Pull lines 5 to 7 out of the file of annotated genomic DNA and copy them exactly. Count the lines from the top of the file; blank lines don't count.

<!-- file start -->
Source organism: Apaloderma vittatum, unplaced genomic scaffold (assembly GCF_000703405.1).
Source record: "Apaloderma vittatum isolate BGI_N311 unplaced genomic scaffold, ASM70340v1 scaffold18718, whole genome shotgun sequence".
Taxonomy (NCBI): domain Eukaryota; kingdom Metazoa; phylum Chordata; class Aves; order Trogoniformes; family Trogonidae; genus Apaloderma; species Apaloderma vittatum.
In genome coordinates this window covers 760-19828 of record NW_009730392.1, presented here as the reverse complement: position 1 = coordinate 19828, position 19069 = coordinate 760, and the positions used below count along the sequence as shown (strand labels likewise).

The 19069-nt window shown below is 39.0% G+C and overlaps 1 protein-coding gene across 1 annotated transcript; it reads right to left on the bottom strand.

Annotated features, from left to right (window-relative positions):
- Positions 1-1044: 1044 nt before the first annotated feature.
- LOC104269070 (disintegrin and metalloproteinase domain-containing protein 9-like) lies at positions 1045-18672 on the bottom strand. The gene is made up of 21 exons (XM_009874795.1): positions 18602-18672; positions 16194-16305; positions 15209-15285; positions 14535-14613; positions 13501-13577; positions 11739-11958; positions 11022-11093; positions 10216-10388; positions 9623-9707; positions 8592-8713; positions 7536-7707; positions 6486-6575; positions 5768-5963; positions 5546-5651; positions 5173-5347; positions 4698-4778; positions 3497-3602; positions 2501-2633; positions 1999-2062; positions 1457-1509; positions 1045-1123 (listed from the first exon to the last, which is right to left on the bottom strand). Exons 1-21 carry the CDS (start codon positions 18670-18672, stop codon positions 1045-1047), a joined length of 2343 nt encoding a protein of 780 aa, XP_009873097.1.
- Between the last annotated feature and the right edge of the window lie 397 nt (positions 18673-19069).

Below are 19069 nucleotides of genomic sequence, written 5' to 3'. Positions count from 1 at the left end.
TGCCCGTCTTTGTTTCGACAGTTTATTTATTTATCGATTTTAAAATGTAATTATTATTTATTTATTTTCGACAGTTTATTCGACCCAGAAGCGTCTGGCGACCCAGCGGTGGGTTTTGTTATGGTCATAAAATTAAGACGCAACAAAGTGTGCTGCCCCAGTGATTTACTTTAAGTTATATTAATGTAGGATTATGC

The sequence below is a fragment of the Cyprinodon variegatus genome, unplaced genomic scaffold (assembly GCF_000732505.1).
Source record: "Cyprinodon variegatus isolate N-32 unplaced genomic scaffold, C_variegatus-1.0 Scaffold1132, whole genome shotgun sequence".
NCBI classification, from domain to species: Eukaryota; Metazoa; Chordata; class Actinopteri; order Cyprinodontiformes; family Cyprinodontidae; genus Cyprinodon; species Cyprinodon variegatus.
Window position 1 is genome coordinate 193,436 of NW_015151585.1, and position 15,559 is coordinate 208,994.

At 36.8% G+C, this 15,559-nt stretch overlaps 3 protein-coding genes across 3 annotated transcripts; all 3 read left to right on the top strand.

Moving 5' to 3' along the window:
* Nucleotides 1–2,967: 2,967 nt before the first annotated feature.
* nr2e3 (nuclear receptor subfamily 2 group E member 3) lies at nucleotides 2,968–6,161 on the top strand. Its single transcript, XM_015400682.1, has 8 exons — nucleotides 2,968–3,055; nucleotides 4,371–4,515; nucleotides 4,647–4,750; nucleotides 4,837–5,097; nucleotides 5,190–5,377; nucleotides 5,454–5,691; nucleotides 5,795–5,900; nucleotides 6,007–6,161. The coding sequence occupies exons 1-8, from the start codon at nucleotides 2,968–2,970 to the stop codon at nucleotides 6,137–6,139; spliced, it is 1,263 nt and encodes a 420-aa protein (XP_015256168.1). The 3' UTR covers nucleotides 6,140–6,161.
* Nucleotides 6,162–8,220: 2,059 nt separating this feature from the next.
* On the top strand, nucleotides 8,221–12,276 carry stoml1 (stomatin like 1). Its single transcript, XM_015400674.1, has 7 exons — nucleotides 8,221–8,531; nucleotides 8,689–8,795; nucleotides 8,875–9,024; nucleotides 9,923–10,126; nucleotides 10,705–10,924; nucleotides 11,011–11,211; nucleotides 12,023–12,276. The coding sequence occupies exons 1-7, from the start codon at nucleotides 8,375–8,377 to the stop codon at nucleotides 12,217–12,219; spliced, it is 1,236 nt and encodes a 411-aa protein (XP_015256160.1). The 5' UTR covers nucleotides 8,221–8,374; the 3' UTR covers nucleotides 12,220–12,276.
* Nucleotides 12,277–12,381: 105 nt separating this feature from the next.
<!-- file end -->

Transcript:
The 19069-nt window shown below is 39.0% G+C and overlaps 1 protein-coding gene across 1 annotated transcript; it reads right to left on the bottom strand.

Annotated features, from left to right (window-relative positions):
- Positions 1-1044: 1044 nt before the first annotated feature.